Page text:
Restoring the Natural Divide Between Great Lakes & Mississippi River Basins

Strategies for restoring the natural divide between the Great Lakes and Mississippi River basins to keep Asian carp out of the Great Lakes – and, in the process, modernizing the Chicago Area Waterway System (CAWS) – are identified in a report by the Great Lakes Commission and the Great Lakes and St. Lawrence Cities Initiative. 

The three separation alternatives include a down-river single barrier between the confluence of the Chicago Sanitary and Ship Canal and the Cal-Sag Channel and the Lockport Lock; a mid-system alternative of four barriers on CAWS branches between Lockport and Lake Michigan; and a near-lake alternative of up to five barriers closest to the lakeshore. All three include measures to improve the CAWS’s role in flood management, wastewater treatment and maritime transportation, as well as stopping the inter-basin movement of aquatic invasive species.

The three separation alternatives in the report were developed by the engineering firm HDR, Inc., which considered some 20 possible barrier locations in its analysis. No recommended alternative is identified. However, one alternative, the mid-system solution, is the least costly and offers other advantages.

According to the report’s economic analysis, the cost of the barriers themselves is as low as $109 million. The addition of all improvements to address water quality, flood prevention and transportation brings the cost to between $3.2 billion and $9.5 billion, depending on the location and the degree to which the wastewater treatment plants on the system are improved to meet future Clean Water Act requirements.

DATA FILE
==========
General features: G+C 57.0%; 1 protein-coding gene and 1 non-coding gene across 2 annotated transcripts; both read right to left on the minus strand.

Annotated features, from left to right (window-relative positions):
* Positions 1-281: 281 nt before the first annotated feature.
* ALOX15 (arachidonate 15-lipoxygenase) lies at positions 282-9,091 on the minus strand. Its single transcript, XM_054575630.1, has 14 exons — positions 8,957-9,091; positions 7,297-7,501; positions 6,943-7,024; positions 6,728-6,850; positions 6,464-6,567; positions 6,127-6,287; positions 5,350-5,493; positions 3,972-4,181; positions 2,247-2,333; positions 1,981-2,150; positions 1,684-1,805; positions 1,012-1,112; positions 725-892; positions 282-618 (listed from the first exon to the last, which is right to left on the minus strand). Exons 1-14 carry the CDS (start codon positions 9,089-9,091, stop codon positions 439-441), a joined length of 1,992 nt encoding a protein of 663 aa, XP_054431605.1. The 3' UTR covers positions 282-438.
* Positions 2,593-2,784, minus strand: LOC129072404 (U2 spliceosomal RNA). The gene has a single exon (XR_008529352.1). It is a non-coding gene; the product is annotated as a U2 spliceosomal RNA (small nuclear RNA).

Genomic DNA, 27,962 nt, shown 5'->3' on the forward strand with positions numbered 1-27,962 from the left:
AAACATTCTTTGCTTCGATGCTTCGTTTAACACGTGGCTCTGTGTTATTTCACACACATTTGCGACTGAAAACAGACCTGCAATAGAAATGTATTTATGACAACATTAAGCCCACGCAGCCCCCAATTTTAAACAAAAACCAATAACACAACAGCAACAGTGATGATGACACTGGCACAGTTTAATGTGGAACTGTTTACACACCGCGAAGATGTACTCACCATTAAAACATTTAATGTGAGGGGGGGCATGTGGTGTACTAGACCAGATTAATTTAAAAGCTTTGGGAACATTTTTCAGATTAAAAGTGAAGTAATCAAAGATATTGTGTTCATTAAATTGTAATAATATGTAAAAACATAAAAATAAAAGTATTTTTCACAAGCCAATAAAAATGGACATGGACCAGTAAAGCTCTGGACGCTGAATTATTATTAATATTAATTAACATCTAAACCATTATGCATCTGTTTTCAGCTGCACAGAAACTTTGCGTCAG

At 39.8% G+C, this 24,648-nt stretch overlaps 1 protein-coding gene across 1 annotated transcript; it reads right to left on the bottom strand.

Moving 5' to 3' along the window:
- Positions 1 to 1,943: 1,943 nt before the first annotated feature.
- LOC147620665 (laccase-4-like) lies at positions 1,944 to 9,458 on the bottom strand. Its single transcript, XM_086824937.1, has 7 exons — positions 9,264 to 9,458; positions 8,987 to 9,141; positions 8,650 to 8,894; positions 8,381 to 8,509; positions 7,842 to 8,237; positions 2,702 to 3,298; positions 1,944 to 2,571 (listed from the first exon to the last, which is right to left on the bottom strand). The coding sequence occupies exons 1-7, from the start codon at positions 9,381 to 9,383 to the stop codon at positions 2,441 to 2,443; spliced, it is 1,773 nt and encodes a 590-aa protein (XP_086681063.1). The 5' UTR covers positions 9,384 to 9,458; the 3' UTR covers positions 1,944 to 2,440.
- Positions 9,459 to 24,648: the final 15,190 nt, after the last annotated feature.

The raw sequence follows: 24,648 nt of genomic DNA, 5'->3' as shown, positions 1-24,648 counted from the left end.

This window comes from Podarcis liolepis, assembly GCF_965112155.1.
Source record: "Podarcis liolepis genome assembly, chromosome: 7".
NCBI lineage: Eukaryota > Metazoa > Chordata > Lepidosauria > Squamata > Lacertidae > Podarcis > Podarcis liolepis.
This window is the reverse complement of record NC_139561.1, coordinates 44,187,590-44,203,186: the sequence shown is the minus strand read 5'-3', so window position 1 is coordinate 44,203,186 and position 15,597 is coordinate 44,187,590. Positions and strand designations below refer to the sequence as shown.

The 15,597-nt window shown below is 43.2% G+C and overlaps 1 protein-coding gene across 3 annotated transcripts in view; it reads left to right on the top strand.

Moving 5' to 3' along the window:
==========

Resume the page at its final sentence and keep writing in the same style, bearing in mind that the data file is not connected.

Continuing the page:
The analysis also finds that households in the Great Lakes basin would have to be willing to pay, on average, about $1 a month from now through 2059 to cover the cost of the mid-system alternative, based on a projected cost of $4.27 billion. The Great Lakes Commission and the Cities Initiative point out that the construction costs to build the current CAWS in today’s dollars would be $11 billion.

The Great Lakes Commission, representing the eight Great Lakes states plus the Canadian provinces of Ontario and Québec, and the Cities Initiative, a coalition of U.S. and Canadian mayors, embarked on the accelerated study in 2010 believing separation to be the best strategy for preventing the movement of Asian carp and other aquatic invasive species between the two watersheds via the CAWS. The $2 million project was funded by a collaboration of six regional funders: the Joyce Foundation, C.S. Mott Foundation, Great Lakes Fishery Trust, Wege Foundation, Great Lakes Protection Fund and Frey Foundation.

To provide guidance and input for the project, a bipartisan Executive Committee was established and a diverse Advisory Committee was convened among stakeholders from the Great Lakes region, with an emphasis on interest groups in the Chicago area. In addition, a Resource Group made up of governmental and quasi-governmental entities with a direct interest in the project also participated.

The report and all supporting materials are available at http://www.glc.org/caws